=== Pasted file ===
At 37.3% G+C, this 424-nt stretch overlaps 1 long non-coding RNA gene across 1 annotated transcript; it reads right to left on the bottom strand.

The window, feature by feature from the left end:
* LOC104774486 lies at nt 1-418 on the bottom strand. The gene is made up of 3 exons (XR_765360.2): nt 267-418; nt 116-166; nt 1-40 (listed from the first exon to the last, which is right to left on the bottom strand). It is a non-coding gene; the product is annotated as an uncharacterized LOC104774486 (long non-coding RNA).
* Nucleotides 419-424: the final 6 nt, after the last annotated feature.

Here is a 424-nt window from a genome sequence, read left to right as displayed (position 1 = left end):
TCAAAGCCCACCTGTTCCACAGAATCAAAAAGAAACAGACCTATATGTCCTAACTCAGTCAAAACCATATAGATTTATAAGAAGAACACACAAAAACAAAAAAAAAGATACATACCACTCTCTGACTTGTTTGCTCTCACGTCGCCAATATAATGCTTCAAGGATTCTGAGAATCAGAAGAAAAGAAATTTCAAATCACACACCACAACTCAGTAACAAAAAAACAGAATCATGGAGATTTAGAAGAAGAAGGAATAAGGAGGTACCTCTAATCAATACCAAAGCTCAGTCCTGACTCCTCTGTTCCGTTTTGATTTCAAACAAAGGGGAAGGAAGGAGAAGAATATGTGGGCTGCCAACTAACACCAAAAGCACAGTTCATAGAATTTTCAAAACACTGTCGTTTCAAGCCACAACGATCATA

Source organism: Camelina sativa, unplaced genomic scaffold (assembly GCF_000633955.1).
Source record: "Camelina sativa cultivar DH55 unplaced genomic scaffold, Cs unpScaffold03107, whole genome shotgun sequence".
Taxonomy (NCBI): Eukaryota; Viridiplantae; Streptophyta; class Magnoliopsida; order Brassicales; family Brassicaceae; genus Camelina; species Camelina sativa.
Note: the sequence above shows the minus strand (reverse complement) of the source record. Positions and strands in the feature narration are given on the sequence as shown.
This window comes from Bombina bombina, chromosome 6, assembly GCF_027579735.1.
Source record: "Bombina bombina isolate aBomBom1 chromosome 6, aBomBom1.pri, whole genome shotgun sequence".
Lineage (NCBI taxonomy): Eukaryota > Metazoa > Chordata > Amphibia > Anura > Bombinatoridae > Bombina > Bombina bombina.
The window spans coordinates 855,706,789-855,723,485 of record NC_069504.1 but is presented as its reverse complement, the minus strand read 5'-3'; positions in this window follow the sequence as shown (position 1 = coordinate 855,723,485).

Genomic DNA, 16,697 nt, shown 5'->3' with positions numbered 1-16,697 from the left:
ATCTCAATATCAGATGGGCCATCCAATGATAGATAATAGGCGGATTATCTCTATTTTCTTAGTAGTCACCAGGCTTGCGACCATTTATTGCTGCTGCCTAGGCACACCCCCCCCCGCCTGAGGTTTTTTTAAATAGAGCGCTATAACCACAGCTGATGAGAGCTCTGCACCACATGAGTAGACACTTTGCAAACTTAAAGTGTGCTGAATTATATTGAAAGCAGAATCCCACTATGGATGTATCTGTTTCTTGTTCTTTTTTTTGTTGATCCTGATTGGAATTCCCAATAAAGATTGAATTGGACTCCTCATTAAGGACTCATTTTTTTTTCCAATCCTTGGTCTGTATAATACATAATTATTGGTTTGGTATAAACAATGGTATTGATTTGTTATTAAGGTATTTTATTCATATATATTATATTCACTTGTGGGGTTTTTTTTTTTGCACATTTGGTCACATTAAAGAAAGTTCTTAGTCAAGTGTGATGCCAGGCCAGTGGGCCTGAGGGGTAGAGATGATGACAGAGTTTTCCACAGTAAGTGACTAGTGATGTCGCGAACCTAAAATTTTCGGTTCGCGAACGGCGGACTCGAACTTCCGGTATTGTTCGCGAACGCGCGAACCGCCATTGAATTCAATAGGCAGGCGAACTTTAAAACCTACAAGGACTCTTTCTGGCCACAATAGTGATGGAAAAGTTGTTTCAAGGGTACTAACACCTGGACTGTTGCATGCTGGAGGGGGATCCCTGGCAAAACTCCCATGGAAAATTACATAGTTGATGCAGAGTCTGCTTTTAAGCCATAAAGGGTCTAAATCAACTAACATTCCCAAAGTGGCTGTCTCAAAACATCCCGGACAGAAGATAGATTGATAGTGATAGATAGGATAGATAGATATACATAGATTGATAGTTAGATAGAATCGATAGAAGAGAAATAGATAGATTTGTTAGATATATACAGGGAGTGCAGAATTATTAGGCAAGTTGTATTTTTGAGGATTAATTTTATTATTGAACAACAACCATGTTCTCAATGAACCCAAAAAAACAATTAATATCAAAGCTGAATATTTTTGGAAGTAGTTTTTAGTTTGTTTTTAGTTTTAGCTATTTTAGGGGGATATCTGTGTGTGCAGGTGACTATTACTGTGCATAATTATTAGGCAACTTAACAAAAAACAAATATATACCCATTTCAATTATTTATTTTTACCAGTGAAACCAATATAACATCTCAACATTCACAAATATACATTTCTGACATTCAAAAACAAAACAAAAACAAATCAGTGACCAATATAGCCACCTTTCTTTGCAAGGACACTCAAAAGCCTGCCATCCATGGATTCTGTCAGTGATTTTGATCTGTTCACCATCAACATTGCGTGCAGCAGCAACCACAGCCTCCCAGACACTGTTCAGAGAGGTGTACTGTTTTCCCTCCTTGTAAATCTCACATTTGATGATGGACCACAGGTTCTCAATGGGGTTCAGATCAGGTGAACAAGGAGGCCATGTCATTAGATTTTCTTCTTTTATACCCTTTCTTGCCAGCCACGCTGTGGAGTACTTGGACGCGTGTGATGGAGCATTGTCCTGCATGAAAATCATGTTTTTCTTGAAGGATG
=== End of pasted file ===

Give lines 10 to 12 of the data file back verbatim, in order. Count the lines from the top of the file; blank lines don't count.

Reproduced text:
Note: the sequence above shows the minus strand (reverse complement) of the source record. Positions and strands in the feature narration are given on the sequence as shown.
This window comes from Bombina bombina, chromosome 6, assembly GCF_027579735.1.
Source record: "Bombina bombina isolate aBomBom1 chromosome 6, aBomBom1.pri, whole genome shotgun sequence".